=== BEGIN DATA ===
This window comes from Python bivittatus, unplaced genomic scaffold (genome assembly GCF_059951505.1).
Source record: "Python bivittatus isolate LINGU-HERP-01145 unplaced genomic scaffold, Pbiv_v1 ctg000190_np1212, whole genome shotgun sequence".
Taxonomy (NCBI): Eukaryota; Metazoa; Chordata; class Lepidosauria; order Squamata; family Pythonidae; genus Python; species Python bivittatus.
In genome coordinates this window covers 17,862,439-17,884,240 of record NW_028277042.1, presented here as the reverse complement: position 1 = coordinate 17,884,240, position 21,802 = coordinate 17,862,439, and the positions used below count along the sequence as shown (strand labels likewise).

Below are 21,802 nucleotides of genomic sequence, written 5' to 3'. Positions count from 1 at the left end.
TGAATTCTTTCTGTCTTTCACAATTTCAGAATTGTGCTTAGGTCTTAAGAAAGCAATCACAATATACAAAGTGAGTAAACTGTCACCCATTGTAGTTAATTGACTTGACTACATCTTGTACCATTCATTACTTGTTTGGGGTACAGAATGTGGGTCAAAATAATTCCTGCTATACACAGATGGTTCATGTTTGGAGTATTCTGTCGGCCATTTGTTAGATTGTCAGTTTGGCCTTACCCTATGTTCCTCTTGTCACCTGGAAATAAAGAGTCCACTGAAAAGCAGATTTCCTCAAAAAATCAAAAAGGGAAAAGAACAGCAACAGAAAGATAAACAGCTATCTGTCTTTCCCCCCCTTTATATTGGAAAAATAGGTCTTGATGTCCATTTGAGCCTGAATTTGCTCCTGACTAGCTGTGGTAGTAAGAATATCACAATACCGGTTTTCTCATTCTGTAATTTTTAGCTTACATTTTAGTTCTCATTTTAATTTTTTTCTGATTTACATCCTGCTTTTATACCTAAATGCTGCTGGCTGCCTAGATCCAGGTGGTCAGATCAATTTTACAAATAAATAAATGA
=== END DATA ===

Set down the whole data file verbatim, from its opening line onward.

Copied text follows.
This window comes from Python bivittatus, unplaced genomic scaffold (genome assembly GCF_059951505.1).
Source record: "Python bivittatus isolate LINGU-HERP-01145 unplaced genomic scaffold, Pbiv_v1 ctg000190_np1212, whole genome shotgun sequence".
Taxonomy (NCBI): Eukaryota; Metazoa; Chordata; class Lepidosauria; order Squamata; family Pythonidae; genus Python; species Python bivittatus.
In genome coordinates this window covers 17,862,439-17,884,240 of record NW_028277042.1, presented here as the reverse complement: position 1 = coordinate 17,884,240, position 21,802 = coordinate 17,862,439, and the positions used below count along the sequence as shown (strand labels likewise).

Below are 21,802 nucleotides of genomic sequence, written 5' to 3'. Positions count from 1 at the left end.
TGAATTCTTTCTGTCTTTCACAATTTCAGAATTGTGCTTAGGTCTTAAGAAAGCAATCACAATATACAAAGTGAGTAAACTGTCACCCATTGTAGTTAATTGACTTGACTACATCTTGTACCATTCATTACTTGTTTGGGGTACAGAATGTGGGTCAAAATAATTCCTGCTATACACAGATGGTTCATGTTTGGAGTATTCTGTCGGCCATTTGTTAGATTGTCAGTTTGGCCTTACCCTATGTTCCTCTTGTCACCTGGAAATAAAGAGTCCACTGAAAAGCAGATTTCCTCAAAAAATCAAAAAGGGAAAAGAACAGCAACAGAAAGATAAACAGCTATCTGTCTTTCCCCCCCTTTATATTGGAAAAATAGGTCTTGATGTCCATTTGAGCCTGAATTTGCTCCTGACTAGCTGTGGTAGTAAGAATATCACAATACCGGTTTTCTCATTCTGTAATTTTTAGCTTACATTTTAGTTCTCATTTTAATTTTTTTCTGATTTACATCCTGCTTTTATACCTAAATGCTGCTGGCTGCCTAGATCCAGGTGGTCAGATCAATTTTACAAATAAATAAATGA